My Body Wakes Up

A week after Emancipation Day, I wrote this:

I’m going out of my mind. I want to rip my skin off and throw it away. I hate blueberry vodka. It is evil. Friday night when I was drinking it, I said that it felt like my skin was shimmering. Yeah, that would’ve been every single freakin’ nerve ending I possess waking up, demanding to be felt. I feel like a raw, throbbing nerve right now. I don’t like it. I want my body to go back to sleep now. I don’t want to feel these feelings.  Someone tell me how to turn it back off. I would like to be numb again, please.

Gotta love chatting with the birthy set. “Treat it like labor” she says. “Don’t fight it.” she says. “Work with it.” she says. I hate when people give me reasonable arguments.  I guess I’m back on my healing journey, whether I like it or not.

The next day, I added:

Seriously, someone shoot me now. I’m trying to clean/organize/pack and it is not going well. Every time I move I’m just flooded with sensation. I’m trying to accept it, submit to it, and work through it, but it is just not working. There isn’t an instant fix for this. If I am still this bad next Tuesday, I pity that gorgeous hunk who sits beside me in Nutrition because I’m going to be tempted to ask him out for one thing. Ugh! (Disclaimer: that won’t actually happen as my brain is nowhere ready for that.)

I have never in my life experienced anything like this. Even when I was a teenager, it was nothing like this.

I wish I could more accurately describe the sensations I was feeling.  My skin felt alive and tingly.  It really had felt like my skin was shimmering that night I had some blueberry vodka.  I thought it was just the alcohol that was causing it.  I never dreamed that in the harsh light of the next day it would still feel like that or that it would continue to feel like that.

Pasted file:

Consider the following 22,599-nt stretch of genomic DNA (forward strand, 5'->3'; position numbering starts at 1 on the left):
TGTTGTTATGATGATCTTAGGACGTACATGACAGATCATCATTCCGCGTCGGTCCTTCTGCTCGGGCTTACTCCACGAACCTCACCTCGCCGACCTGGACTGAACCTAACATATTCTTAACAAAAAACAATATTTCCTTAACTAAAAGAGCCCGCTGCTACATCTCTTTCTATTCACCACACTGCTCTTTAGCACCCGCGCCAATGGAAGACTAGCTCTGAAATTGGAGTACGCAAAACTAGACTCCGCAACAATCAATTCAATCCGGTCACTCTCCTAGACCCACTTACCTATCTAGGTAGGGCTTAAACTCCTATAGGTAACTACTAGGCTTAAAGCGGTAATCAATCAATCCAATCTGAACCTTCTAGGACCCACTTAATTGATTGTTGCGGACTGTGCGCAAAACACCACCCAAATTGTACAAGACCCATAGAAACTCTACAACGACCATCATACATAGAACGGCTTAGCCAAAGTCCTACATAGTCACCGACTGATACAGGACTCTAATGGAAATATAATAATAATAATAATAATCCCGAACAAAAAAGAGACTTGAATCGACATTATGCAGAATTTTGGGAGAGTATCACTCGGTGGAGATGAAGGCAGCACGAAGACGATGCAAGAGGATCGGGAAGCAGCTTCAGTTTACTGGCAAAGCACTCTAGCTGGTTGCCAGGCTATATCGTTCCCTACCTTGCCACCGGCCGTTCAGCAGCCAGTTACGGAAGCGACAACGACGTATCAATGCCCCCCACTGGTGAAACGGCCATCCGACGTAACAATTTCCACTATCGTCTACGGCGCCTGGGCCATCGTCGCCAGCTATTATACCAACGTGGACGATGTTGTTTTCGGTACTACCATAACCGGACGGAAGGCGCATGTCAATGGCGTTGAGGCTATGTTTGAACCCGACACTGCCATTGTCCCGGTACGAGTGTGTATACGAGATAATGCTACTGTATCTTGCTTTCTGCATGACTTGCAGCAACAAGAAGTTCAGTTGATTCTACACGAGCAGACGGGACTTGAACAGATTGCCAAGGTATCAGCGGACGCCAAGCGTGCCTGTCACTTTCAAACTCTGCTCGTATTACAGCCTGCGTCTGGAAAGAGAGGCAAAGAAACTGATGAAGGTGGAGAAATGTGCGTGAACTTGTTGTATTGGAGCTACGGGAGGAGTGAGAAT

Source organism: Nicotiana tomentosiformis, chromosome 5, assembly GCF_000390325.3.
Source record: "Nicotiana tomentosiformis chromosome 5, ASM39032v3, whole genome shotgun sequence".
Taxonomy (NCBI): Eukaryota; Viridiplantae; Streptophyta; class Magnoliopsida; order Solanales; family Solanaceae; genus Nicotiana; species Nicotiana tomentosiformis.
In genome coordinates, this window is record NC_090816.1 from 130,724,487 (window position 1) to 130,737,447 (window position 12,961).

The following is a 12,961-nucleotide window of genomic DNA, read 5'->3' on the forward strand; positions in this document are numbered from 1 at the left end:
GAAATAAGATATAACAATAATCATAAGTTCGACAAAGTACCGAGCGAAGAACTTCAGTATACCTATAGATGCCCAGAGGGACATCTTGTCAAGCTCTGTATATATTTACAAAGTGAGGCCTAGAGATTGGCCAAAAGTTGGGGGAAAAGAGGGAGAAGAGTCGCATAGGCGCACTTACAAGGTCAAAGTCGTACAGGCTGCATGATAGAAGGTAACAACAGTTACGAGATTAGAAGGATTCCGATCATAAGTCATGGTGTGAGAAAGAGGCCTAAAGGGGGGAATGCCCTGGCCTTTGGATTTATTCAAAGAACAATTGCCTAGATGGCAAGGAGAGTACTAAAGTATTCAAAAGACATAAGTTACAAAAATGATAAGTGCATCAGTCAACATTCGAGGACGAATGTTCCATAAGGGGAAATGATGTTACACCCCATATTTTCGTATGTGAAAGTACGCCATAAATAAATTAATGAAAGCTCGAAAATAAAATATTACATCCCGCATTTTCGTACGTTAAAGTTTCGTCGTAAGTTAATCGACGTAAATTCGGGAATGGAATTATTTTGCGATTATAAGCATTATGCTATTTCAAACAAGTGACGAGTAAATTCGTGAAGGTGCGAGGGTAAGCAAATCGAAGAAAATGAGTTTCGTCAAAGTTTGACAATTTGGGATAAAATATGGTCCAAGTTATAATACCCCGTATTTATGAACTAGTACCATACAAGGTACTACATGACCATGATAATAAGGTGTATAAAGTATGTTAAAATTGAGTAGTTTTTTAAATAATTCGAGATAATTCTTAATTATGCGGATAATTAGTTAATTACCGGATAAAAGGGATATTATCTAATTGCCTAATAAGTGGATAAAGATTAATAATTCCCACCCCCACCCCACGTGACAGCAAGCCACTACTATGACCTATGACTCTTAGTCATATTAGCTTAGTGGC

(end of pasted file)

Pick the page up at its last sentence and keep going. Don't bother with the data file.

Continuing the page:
I was free and I felt safe.  My body felt safe so it decided to wake up – in a major way.  There was no easing into it.  It was almost like a switch had been flipped.  And I desperately wanted to flip it back off.  I hadn’t realized how utterly numb I’d been until I wasn’t anymore.  The sensations were so extreme that they were nearly painful.

What was I going to do with these new sensations?  I thought I would do the only thing I could stand to do to keep my sanity intact – I’d fight really hard to make my body go back to sleep.  I tried with all my might to feel numb again.  I tried ignoring it – it didn’t work.  I tried praying for it – it didn’t work.  I tried working with it like a friend of mine had suggested – and that just made me crave touch even more.  I truly did want to rip my skin off.  I wanted the sensations to stop.

I would run my hand up my arm or my leg and I could almost see the shock waves flowing through my body.  I had never, in my life, felt sensations with such intensity.  It made me realize how starved for touch I was.

It took many weeks to stop feeling like I was going mad with intense sensations.  There were times I wanted desperately to scream in frustration.  How could I go on feeling everything this intensely?  My hair tickling across the nape of my neck when I turned my head had shivers spiraling down my body.  The hem of my skirt fluttering around my ankles would have goose bumps running up my legs.  A breeze ruffling the hair on my arms was enough to make me moan.

I still feel things intensely, though thankfully not as intensely as those first few weeks.  I often wonder if this is how “normal” people perceive sensation or if this is a hold-over from being numb for so many years.  It still feels as though my skin is hyper-alert to the smallest stimulation.  For the most part I count it as a blessing.  I’m no longer numb because I’m no longer afraid.  I’m safe.  I’m free.

My body understands that and has been working to heal, even when my brain hasn’t wanted to keep up.


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